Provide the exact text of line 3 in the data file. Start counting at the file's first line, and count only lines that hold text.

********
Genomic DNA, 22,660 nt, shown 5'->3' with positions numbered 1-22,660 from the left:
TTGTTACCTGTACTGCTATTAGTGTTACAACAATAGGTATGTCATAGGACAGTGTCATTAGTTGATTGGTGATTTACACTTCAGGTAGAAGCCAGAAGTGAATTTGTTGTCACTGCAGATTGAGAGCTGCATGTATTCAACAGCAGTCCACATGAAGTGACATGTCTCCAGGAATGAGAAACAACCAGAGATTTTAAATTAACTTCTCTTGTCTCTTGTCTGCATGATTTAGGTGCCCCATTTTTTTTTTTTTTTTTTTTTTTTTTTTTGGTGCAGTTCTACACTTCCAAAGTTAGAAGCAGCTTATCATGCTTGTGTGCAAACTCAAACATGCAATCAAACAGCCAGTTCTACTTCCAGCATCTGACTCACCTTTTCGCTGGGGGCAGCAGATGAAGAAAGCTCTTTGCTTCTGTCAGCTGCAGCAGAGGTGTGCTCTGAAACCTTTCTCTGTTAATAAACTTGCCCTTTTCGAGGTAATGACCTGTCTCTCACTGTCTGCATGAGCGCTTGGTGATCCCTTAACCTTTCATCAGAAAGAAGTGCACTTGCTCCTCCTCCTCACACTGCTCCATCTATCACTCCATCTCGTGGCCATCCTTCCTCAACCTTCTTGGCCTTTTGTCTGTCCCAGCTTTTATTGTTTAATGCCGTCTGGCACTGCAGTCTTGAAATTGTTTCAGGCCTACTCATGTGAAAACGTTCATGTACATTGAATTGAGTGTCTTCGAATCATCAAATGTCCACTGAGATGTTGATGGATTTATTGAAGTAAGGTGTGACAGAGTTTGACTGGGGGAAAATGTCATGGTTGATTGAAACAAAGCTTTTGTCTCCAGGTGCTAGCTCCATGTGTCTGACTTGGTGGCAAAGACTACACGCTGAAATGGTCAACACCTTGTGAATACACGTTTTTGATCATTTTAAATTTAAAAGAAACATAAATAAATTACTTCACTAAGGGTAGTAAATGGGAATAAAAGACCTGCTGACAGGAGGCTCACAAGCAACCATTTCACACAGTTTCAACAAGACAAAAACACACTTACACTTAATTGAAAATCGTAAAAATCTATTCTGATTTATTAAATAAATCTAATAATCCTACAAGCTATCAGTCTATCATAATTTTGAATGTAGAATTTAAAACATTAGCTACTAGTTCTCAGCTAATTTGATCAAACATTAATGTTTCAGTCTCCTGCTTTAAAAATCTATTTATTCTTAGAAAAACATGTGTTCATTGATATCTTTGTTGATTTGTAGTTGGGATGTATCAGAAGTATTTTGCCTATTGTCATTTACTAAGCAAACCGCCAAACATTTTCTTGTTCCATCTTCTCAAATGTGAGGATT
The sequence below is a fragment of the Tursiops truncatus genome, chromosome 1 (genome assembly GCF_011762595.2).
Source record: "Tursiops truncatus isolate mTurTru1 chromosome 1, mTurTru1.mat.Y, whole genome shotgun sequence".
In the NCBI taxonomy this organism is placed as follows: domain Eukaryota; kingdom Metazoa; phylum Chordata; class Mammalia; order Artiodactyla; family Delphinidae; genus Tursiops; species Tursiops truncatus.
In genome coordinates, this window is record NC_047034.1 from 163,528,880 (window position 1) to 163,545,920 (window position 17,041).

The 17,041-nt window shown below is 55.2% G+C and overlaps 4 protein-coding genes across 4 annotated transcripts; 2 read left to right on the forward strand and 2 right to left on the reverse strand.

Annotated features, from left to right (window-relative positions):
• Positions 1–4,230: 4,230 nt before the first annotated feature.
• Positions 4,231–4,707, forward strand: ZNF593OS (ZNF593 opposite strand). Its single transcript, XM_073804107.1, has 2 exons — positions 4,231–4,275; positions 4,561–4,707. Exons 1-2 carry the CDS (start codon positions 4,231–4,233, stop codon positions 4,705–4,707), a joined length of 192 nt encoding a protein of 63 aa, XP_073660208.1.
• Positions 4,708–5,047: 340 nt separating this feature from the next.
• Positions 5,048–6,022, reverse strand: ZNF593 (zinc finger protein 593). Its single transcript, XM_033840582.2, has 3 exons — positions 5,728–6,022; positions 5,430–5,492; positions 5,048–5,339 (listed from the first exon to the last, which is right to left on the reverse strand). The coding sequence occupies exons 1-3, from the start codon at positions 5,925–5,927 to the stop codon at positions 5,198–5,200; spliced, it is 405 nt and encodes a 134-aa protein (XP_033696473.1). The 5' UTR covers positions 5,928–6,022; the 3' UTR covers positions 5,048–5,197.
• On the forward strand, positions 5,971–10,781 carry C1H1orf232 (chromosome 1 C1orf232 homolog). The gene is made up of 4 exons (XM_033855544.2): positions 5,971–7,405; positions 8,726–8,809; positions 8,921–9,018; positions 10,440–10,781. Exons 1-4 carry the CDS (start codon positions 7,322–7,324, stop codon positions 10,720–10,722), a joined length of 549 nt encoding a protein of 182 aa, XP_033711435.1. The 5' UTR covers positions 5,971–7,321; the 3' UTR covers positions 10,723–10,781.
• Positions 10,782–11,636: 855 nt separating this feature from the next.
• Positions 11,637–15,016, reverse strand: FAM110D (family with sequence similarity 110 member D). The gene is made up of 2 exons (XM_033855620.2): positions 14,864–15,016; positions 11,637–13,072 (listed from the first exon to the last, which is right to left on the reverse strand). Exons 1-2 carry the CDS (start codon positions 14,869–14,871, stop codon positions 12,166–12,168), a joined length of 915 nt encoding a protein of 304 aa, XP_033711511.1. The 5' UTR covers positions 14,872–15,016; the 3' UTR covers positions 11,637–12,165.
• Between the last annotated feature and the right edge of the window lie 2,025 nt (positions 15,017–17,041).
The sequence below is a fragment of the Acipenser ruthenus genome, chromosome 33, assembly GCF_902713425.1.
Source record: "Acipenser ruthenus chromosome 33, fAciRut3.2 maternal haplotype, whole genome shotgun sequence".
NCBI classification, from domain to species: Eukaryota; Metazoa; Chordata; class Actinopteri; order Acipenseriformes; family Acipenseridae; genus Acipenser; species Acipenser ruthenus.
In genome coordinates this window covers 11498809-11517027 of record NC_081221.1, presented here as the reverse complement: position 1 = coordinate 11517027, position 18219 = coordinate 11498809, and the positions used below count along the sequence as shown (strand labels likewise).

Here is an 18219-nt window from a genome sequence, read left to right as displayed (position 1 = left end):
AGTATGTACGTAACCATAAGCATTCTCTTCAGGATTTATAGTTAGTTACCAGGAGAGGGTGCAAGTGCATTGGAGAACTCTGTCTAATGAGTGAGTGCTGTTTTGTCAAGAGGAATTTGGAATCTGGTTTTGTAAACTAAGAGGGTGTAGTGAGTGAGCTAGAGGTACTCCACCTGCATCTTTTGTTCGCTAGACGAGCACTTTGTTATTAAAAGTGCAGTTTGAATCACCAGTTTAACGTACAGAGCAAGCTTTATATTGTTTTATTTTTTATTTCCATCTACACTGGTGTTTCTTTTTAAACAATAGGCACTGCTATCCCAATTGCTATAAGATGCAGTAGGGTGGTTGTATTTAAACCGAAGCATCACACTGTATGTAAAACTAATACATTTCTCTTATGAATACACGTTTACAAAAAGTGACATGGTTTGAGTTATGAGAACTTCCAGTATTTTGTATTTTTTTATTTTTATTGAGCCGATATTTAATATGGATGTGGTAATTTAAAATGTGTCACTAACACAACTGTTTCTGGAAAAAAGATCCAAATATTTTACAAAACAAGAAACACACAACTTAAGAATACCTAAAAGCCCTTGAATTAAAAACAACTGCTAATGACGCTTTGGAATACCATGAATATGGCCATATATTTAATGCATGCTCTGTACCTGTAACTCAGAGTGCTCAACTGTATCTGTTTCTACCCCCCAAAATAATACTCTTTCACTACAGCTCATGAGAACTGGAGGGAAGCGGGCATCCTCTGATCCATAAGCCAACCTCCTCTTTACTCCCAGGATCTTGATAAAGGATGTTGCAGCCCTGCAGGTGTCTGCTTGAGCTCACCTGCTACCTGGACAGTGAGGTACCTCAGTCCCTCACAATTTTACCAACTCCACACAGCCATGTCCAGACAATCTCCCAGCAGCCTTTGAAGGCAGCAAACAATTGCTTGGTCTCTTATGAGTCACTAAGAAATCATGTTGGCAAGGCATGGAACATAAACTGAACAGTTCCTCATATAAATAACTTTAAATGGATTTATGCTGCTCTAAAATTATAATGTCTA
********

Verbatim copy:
The sequence below is a fragment of the Tursiops truncatus genome, chromosome 1 (genome assembly GCF_011762595.2).